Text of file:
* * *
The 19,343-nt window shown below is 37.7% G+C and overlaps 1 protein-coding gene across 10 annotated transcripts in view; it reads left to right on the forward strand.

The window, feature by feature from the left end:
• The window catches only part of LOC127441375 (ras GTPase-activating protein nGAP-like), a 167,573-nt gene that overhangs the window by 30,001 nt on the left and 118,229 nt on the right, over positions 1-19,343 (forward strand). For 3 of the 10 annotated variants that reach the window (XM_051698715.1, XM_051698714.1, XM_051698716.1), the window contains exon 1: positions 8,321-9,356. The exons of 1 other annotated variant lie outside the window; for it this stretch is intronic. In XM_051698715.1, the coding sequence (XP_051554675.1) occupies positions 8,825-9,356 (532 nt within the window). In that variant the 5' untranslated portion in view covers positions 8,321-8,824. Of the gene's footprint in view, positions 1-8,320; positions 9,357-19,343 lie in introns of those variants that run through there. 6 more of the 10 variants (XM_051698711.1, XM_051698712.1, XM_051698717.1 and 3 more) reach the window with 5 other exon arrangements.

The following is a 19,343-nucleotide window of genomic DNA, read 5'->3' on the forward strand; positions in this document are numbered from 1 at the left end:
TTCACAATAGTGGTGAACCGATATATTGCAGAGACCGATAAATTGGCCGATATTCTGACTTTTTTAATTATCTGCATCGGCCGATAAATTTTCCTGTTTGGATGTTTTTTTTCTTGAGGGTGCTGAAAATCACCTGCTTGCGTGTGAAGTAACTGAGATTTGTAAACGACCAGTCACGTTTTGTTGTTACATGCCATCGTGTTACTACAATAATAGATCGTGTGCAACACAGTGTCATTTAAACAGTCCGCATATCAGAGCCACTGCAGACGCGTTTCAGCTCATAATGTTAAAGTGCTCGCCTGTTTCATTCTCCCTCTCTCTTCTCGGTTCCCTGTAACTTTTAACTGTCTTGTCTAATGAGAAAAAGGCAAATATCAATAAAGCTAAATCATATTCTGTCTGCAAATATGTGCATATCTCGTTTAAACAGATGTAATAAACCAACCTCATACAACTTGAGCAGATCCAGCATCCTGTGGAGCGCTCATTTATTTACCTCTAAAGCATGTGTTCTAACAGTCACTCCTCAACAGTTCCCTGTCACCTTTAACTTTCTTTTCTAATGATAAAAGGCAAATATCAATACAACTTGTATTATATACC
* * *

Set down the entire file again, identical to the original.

The 19,343-nt window shown below is 37.7% G+C and overlaps 1 protein-coding gene across 10 annotated transcripts in view; it reads left to right on the forward strand.

The window, feature by feature from the left end:
• The window catches only part of LOC127441375 (ras GTPase-activating protein nGAP-like), a 167,573-nt gene that overhangs the window by 30,001 nt on the left and 118,229 nt on the right, over positions 1-19,343 (forward strand). For 3 of the 10 annotated variants that reach the window (XM_051698715.1, XM_051698714.1, XM_051698716.1), the window contains exon 1: positions 8,321-9,356. The exons of 1 other annotated variant lie outside the window; for it this stretch is intronic. In XM_051698715.1, the coding sequence (XP_051554675.1) occupies positions 8,825-9,356 (532 nt within the window). In that variant the 5' untranslated portion in view covers positions 8,321-8,824. Of the gene's footprint in view, positions 1-8,320; positions 9,357-19,343 lie in introns of those variants that run through there. 6 more of the 10 variants (XM_051698711.1, XM_051698712.1, XM_051698717.1 and 3 more) reach the window with 5 other exon arrangements.

The following is a 19,343-nucleotide window of genomic DNA, read 5'->3' on the forward strand; positions in this document are numbered from 1 at the left end:
TTCACAATAGTGGTGAACCGATATATTGCAGAGACCGATAAATTGGCCGATATTCTGACTTTTTTAATTATCTGCATCGGCCGATAAATTTTCCTGTTTGGATGTTTTTTTTCTTGAGGGTGCTGAAAATCACCTGCTTGCGTGTGAAGTAACTGAGATTTGTAAACGACCAGTCACGTTTTGTTGTTACATGCCATCGTGTTACTACAATAATAGATCGTGTGCAACACAGTGTCATTTAAACAGTCCGCATATCAGAGCCACTGCAGACGCGTTTCAGCTCATAATGTTAAAGTGCTCGCCTGTTTCATTCTCCCTCTCTCTTCTCGGTTCCCTGTAACTTTTAACTGTCTTGTCTAATGAGAAAAAGGCAAATATCAATAAAGCTAAATCATATTCTGTCTGCAAATATGTGCATATCTCGTTTAAACAGATGTAATAAACCAACCTCATACAACTTGAGCAGATCCAGCATCCTGTGGAGCGCTCATTTATTTACCTCTAAAGCATGTGTTCTAACAGTCACTCCTCAACAGTTCCCTGTCACCTTTAACTTTCTTTTCTAATGATAAAAGGCAAATATCAATACAACTTGTATTATATACC